Authentication of the sender is one approach that is effective for curbing spamming and cold calling. When one is not aware of the sender or caller, one can chase the originator through a judicial avenue (Nettleton and Pham 175). For instance, in December 2012, a twenty-year-old woman was followed and eventually killed after responding to a spam. She had assumed that the unsolicited e-mail was genuine.

Current research

Privacy advocates worldwide indicate that in the near future, spam will be a primary source of loss of personal information. The results will be loss of privacy and even money as was the case where Jackson became a victim of theft identity after responding to a spam. The theft resulted in huge financial losses in addition to the ruining of his reputation.

Rebuttal to counter arguments

Following senders and callers does not always work irrespective of the simple legal structures that one can follow. Inherently, majority of people accept e-mail and calls from almost any source. When a message is directly addressed to the user, the recipient is likely to accept it, even when the e-mail or phone call is from a total stranger (Bellovin 144).

The perception makes it unreasonable to have the authentication of the sender or caller if the recipient is going to accept it anyway. Essentially, identification is simply a concept that is rational within a shared context. Outside the shared context, the senders or callers authenticated identification means very little as opposed to simply asserted identification.

Supporting laws

Spam and unsolicited calls to a large extent bother consumers. Different governments have legislated laws that seek to protect the consumers from such practices particularly in the developed countries including the US, UK and Europe (Nettleton 237). However, implementing the laws is challenging and taking action is not clear-cut.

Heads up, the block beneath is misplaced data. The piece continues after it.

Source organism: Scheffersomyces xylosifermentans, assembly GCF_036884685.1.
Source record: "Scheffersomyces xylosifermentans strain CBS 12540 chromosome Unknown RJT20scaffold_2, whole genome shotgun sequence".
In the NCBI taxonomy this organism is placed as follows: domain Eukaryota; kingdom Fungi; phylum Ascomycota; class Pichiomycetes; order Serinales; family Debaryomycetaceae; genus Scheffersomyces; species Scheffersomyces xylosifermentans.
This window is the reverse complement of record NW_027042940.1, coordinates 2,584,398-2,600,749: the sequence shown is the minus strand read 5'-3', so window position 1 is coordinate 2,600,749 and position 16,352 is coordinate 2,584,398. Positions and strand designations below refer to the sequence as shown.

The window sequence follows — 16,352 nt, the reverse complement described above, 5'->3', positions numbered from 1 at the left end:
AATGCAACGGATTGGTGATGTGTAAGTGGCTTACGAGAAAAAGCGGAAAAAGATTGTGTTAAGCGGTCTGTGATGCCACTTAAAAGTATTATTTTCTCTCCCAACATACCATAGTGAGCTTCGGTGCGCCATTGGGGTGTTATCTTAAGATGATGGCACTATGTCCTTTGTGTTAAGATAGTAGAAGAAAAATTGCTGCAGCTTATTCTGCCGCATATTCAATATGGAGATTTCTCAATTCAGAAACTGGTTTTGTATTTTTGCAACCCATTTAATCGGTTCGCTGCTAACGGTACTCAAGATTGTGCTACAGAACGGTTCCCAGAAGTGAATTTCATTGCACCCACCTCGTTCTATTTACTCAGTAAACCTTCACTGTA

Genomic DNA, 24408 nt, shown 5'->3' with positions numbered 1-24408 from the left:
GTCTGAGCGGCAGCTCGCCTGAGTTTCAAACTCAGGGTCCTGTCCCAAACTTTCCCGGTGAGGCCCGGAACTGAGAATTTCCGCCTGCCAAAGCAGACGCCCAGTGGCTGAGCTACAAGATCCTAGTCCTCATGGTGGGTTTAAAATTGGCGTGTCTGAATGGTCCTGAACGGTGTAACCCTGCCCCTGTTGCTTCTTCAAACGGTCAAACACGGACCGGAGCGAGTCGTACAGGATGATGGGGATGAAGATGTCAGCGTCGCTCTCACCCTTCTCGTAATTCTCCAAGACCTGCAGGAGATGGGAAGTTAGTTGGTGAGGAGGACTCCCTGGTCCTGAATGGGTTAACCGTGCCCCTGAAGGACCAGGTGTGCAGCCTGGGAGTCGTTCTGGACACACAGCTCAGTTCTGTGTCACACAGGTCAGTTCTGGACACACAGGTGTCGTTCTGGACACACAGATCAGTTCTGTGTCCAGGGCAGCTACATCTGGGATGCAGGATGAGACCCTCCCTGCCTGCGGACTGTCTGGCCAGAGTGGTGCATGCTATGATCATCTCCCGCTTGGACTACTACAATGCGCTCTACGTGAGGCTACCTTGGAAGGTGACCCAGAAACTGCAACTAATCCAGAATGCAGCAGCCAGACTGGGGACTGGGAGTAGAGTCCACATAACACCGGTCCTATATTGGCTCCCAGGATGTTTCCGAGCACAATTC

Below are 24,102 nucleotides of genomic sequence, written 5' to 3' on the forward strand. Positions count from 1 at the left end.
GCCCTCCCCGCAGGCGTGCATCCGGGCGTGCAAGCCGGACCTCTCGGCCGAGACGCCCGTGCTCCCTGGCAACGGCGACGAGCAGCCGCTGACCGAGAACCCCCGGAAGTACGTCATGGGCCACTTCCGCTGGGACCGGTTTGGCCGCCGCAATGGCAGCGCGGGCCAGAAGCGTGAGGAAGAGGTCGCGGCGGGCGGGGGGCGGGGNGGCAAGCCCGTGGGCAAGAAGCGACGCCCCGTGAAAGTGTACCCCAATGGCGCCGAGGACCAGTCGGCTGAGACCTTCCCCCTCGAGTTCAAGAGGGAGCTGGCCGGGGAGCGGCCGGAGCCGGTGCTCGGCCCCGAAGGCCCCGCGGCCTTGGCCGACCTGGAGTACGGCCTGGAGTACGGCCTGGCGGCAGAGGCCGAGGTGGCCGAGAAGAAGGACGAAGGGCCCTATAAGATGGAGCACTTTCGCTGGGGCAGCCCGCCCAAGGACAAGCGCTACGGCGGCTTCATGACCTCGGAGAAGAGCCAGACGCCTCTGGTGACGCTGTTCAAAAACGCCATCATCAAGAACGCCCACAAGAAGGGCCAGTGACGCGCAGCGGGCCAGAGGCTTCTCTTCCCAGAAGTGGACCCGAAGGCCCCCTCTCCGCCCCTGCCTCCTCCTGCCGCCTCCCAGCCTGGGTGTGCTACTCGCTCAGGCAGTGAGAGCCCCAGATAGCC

One challenge faced by the policymakers is the precise definition of terms such as nuisance calls, cold calls, and spam among others. Inherently, some of the calls and e-mails that annoy consumers are in fact legal (Edwards 315). Regardless of the existence of rules determining the kind of calls that are lawful, the enforcement is faced by multiplicity of challenges.


The US Supreme Court observed that handouts and other unidentified written materials have played a central function for centuries in the advancement of humankind. Oppressed groupings and factions often use unauthenticated identities to condemn tyrannical laws and practices that threaten the livelihoods anonymously (Bellovin 145).

When the concept is applied in sales and marketing, individuals and businesses are able to reach a large consumer base whose information does not inherently exist in the database. Companies have been able to increase the customer base using spam and cold calling leading to more profitability.

Benefits and risks of a current information technology